Memorial Stones

 

These stones are to be a memorial to the people of Israel forever. – Joshua 4:7 (NIV)

Sept. 11, 2001, dawned clear and bright. Fall was in the air—in the coolness of the misty morning, in the hints of red, yellow and orange beginning to splash the hillsides, in the honking of geese winging overhead. America shut off the alarm clock, rolled out of bed, opened the curtains and let in the day. With coffee in hand, we set off to work.

By 9 a.m. our world had profoundly, irreversibly changed. By noon we’d gone from disbelief to numbing shock. By evening we vowed, “We will not forget!”

And we haven’t. One of the most tragic days in American history was also one of our finest. We looked in the mirror on that watershed day and said, “We are America.” And then we showed the world what makes America the greatest nation on earth.

America is a land of opportunity. We still open our arms to the tired, poor, huddling masses yearning to breathe free. To those homeless, tempest-tossed souls the lamp is still lifted beside the golden door. In every community modern day immigrants practice medicine, serve cultural cuisine, sell cars. Some are so desperate they sneak in. Don’t let anyone fool you. Opportunities abound in the home of the brave. But that isn’t what makes America great.

America is a land of prosperity. We have houses for our cars. We have closets jam-packed with clothes we grew out of or that we forgot we owned. We have winter clothes and summer clothes. We have footwear for every occasion. We have everyday dishes and good dishes. We have bank accounts, credit cards, investments, retirement plans. We have boats and swimming pools and RVs and motorcycles and four-wheelers and garages so full of stuff that we don’t have room for the car. We eat three square meals a day and then some. Diet and exercise businesses are booming. But our material wealth isn’t what makes America great.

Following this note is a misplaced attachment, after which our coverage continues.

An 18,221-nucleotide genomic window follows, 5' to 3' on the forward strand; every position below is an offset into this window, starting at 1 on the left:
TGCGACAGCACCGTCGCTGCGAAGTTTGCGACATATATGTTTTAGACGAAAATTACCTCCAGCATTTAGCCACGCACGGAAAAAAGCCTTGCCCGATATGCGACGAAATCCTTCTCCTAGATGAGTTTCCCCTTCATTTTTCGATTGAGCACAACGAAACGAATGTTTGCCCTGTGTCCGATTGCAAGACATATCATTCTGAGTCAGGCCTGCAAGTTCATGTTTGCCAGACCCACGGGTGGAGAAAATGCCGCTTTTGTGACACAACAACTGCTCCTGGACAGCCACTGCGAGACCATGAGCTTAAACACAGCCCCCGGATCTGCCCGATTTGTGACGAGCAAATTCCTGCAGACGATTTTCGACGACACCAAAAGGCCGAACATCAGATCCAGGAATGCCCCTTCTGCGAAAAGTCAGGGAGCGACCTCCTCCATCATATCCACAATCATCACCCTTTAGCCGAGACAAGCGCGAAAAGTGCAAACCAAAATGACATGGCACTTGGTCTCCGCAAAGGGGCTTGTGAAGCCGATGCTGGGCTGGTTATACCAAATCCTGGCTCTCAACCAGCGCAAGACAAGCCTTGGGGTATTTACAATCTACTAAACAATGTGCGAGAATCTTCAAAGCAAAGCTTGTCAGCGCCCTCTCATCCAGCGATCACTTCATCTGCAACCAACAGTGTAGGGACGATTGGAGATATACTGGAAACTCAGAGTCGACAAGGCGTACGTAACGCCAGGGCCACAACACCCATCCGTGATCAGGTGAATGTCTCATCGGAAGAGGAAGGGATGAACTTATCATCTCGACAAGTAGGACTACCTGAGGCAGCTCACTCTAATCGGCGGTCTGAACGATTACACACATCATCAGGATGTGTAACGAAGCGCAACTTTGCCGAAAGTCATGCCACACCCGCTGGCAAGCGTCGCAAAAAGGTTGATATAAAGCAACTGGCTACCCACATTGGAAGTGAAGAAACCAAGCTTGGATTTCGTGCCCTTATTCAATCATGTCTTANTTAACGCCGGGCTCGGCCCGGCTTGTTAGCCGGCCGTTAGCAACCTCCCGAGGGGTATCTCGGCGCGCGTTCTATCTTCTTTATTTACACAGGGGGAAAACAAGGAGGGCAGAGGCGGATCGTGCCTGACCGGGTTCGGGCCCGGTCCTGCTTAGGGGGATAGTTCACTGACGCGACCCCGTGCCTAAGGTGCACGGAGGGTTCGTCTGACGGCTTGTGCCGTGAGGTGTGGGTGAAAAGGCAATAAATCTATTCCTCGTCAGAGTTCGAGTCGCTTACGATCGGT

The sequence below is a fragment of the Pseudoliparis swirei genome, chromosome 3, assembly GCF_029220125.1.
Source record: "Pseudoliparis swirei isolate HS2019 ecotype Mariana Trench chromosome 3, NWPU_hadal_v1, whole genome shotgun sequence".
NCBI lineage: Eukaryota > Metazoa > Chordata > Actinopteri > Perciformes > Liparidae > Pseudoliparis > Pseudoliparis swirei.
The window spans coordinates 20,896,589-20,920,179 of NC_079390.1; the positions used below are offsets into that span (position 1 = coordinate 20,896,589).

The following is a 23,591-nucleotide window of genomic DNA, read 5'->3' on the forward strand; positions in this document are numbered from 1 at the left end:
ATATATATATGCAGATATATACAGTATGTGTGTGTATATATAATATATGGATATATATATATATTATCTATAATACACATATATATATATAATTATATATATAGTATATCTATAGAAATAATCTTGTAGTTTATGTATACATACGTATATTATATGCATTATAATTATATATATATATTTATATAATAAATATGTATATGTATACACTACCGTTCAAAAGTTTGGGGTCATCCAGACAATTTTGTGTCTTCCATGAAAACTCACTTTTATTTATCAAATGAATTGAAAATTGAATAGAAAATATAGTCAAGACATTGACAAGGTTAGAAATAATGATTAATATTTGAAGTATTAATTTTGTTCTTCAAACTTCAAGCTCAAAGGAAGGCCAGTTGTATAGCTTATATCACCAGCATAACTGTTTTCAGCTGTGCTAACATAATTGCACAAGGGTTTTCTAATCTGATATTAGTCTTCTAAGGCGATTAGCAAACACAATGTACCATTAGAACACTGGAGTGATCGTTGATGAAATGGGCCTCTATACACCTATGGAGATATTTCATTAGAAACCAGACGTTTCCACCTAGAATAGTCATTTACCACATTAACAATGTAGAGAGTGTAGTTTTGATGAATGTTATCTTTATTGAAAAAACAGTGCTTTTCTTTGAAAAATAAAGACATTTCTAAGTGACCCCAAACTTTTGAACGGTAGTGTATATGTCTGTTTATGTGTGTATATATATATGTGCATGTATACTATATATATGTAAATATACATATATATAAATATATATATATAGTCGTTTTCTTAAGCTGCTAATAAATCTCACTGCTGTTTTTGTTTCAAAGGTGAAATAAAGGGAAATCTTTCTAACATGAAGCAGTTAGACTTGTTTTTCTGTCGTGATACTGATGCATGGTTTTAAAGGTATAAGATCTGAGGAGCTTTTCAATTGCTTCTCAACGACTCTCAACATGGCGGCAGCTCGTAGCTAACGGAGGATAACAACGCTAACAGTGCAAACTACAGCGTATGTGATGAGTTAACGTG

America is the land of the free. We work and still have time to play. We race cars and horses and the clock. We are free to worship and work where we choose. We are free from want and, for the most part, from fear. We have homeless shelters and Homeland Security. We have soup kitchens and supersonic jets. We have policemen, firemen, EMTs, the Red Cross, the Salvation Army and the military protecting and aiding us. We can be whatever we want to be, go where we want to go. We can choose who, what, when, where, and how. We have life, liberty and the pursuit of happiness. But freedom isn’t what makes America great.

What, then, makes America great?

Its generous heart, resilient spirit and can-do attitude. The Spirit of America born on the shores of Plymouth Rock nearly four centuries ago was found on Sept. 11, 2001, in the rubble that was the World Trade Center and in the wreckage of a plane that slammed into a Pennsylvania field.

Plymouth+Rock+%284%29.jpg (390×260)

On a memorial stone, those stalwart Pilgrims inscribed: “This spot marks the final resting place of the Pilgrims of the Mayflower. In weariness and hunger and in cold, fighting the wilderness and burying their dead in common graves that the Indians should not know how many had perished, they here laid the foundations of a state for which all men for countless ages should have liberty to worship God in their own way. All ye who pass by and see this stone, remember, and dedicate yourselves anew to the resolution that you will not rest until this lofty ideal shall have been realized throughout the earth.”

We will not forget Sept. 11, 2001. We will not forget that for a moment evil prevailed. We will not forget how, by the grace of God, we rolled up our sleeves and went to work, fighting that evil with goodness. We will not forget who and what we are. Let our memorial stones reflect the spirit of America.

God, bless America, land that I love. Amen.

Read and reflect on Joshua 4:1–9, 20–24.

From God, Me, & a Cup of Tea for the Seasons, © 2018 Michele Huey. All rights reserved.

People gather around stones that are part of a new 9/11 Memorial Glade on May 30 on the grounds of the National September Memorial and Museum after the Glade's dedication ceremony in New York. Set in a glade of trees during the spring 2019, the granite slabs recognize an initially unseen toll of the 2001 terror attacks: firefighters, police and others who died or fell ill after exposure to toxins unleashed in the wreckage.